In the graph below, I have plotted the 3 top laps of each platform. As you can see from the speed (top panel) and time (bottom panel), both RWD and FWD are evenly matched. However, the RWD driver is doing a lot more work. I should know, I was the one sawing the wheel! The middle graph is steering angle. Look at all the steering corrections. Half the time I was steering in the opposite direction. In contrast, the FWD experience was simply managing a bit of understeer.

Preliminary conclusions and future directions

I think the biggest surprise for me was that RWD was faster than FWD on dirt. I wonder if it’s faster in the rain too? Maybe the difference between RWD and FWD isn’t so much the vehicles, but what they demand from the driver.

This post represents the first of several experiments I’ll be doing with the FWD Miata. I want to explore performance as a function of grip. Is there a point where FWD wins, and if so, when? Specifically, at what level of grip does the advantage switch from RWD to FWD? I also want to investigate performance as a function of power. You don’t tend to see many high powered FWD vehicles. I want to explore what happens in that unusual space.

Status Report

Here are some things that are going on behind the scene at YSAR.

  1. The Yaris has a new engine. Hopefully we’ll finish the install this weekend. Then there’s a bit of prep work to do before the 24 Hours of Lemons race at Sonoma where we hope to get classed in C so we have a chance to win something.
  2. Ross Bentley just announced his Speed Secrets Sim Racer Academy. I got a subscription to that and I’m going to do a review of it and maybe some other similar products.
  3. I have a bunch of sim racing experiments I want to do. In the past, I had done some experiments with tires and power, but I want to redo those and add aero to the equation. I’m also really interested in the differences between FWD and RWD, especially on different kinds of surfaces.

Some of my best posts are inspired from YSAR readers, so if you have something you want me to write about, please drop me an email.

Things that rule #7: data

Given how much time and money we spend for our precious moments on track, we must really love it. But once we leave the track, the thrill is gone. We might have vivid memories of some of the highlights for a time, but the memories eventually fade. It’s a shame because I think that the most important reason for driving is to make great memories. That’s where data comes in. I think lots of people think that the reason to log data is to improve your driving or vehicle. No, it’s to improve your memory factory.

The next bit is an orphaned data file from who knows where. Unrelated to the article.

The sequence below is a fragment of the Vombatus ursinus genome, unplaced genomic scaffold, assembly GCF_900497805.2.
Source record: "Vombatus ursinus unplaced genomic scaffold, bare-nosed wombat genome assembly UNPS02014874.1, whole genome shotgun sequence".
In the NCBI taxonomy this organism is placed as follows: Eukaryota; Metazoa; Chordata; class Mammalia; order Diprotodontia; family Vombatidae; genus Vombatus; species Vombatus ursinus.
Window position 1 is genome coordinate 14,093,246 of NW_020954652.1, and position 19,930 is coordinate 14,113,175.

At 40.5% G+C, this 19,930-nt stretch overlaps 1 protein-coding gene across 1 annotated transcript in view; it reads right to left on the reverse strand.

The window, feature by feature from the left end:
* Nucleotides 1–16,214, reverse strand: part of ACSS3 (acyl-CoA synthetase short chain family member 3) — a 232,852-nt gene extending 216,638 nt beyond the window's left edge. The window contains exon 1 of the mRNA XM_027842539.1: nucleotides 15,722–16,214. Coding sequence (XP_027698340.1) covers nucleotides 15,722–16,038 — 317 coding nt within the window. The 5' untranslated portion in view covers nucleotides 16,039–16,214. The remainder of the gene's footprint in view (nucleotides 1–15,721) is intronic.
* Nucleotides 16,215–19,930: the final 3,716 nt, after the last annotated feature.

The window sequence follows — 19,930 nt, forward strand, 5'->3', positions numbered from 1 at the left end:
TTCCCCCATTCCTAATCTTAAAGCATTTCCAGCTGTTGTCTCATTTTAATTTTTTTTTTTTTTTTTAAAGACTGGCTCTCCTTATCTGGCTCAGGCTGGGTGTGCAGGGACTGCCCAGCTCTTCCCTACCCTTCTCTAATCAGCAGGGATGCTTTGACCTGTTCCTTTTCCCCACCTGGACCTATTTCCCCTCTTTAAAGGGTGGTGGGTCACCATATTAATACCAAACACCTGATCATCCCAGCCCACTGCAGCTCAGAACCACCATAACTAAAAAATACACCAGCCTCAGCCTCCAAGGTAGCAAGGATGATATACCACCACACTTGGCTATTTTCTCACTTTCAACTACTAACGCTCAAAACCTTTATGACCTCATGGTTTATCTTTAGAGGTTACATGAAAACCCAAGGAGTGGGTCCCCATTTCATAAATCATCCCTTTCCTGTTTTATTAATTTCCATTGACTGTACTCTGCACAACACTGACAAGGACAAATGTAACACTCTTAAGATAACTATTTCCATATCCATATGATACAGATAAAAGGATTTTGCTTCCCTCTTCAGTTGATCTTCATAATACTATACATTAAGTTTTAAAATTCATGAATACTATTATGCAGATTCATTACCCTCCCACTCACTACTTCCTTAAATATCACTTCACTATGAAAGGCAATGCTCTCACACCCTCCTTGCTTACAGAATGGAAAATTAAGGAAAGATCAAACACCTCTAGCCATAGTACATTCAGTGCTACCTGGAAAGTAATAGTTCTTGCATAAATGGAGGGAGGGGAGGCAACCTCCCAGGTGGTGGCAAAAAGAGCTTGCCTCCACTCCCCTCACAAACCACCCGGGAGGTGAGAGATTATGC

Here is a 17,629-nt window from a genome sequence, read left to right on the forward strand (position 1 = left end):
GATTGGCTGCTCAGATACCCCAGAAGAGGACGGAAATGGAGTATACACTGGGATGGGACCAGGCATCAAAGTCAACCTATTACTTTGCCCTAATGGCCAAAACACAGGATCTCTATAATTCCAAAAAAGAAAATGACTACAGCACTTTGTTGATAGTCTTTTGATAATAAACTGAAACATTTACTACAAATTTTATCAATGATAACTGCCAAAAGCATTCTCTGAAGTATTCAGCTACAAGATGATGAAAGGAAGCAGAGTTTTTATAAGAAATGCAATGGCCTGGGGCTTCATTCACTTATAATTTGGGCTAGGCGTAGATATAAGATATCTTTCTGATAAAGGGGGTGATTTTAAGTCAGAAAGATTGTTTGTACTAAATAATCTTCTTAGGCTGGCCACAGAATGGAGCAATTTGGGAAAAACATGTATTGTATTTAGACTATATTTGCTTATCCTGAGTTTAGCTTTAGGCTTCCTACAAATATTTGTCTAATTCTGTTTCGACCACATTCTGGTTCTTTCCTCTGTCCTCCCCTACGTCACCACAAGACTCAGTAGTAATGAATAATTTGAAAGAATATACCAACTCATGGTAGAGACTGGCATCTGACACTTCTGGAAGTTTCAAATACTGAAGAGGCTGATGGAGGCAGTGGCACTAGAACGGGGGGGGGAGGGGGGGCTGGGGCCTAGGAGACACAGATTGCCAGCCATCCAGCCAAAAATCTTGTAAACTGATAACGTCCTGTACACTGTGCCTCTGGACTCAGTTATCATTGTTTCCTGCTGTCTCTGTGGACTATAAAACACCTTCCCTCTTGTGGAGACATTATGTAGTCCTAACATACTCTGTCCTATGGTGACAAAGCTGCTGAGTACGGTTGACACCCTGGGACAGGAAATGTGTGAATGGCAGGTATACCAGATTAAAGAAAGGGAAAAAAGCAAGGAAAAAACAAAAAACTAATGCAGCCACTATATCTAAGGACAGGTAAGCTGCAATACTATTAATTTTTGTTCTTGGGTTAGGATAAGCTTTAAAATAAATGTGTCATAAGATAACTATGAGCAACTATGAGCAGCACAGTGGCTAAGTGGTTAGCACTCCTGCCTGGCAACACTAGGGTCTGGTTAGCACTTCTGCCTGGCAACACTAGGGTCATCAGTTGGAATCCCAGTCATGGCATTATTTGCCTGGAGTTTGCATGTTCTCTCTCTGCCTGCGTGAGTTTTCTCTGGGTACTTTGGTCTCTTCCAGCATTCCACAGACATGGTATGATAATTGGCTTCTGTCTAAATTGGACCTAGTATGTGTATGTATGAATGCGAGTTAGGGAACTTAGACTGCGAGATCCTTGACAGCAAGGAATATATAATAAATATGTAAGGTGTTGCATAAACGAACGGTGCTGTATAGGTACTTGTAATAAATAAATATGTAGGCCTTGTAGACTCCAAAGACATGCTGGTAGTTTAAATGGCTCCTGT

First off, when I say data what exactly am I talking about? Video and 10 Hz GPS logging. This is the bare minimum, and you need it every time you’re on track. One of the most attractive units is the AiM SmartyCam. It puts both camera and data logger in the same box and overlays data on video. Now you might look at that and think “wow, it’s kind of expensive”. It is. But I’m going to argue that it’s a bargain. The most precious resource we have is time, and a device like that saves you time. That said, I don’t have one. I have an AiM Solo DL, a bunch of cameras, and a few obscure timers. If I started over, I’d just get the SmartyCam and be done.

Data preserves memories

Every time I watch video or examine squiggly lines, I’m drawn back to my memory of the track session. I recall what I was trying to accomplish and what the results of that were. I get to enjoy the day again and again. As I wrote that last sentence, I was remembering a track day a few months ago when Mario and I were at Pineview. So I just watched the video and was transported back in time.

It was a great day. Even though it was just a few laps, the thing I remember most is how differently two identical twins can drive the same car. It was a fairly stock NB Miata that I said was loose and Mario said was neutral. It turns out that we are both right. For my style of driving it is loose and for his style it is neutral. You can see this in how we grip the steering wheel. My muscles are relaxed while his are bulging. I’m fighting oversteer while he’s fighting understeer. Note that on this particular lap I was doing some experimenting and goofing around a bit. I don’t normally force that much oversteer.

Once again, why do we drive? For the good memories. Video preserves those memories. That’s why you should always shoot video.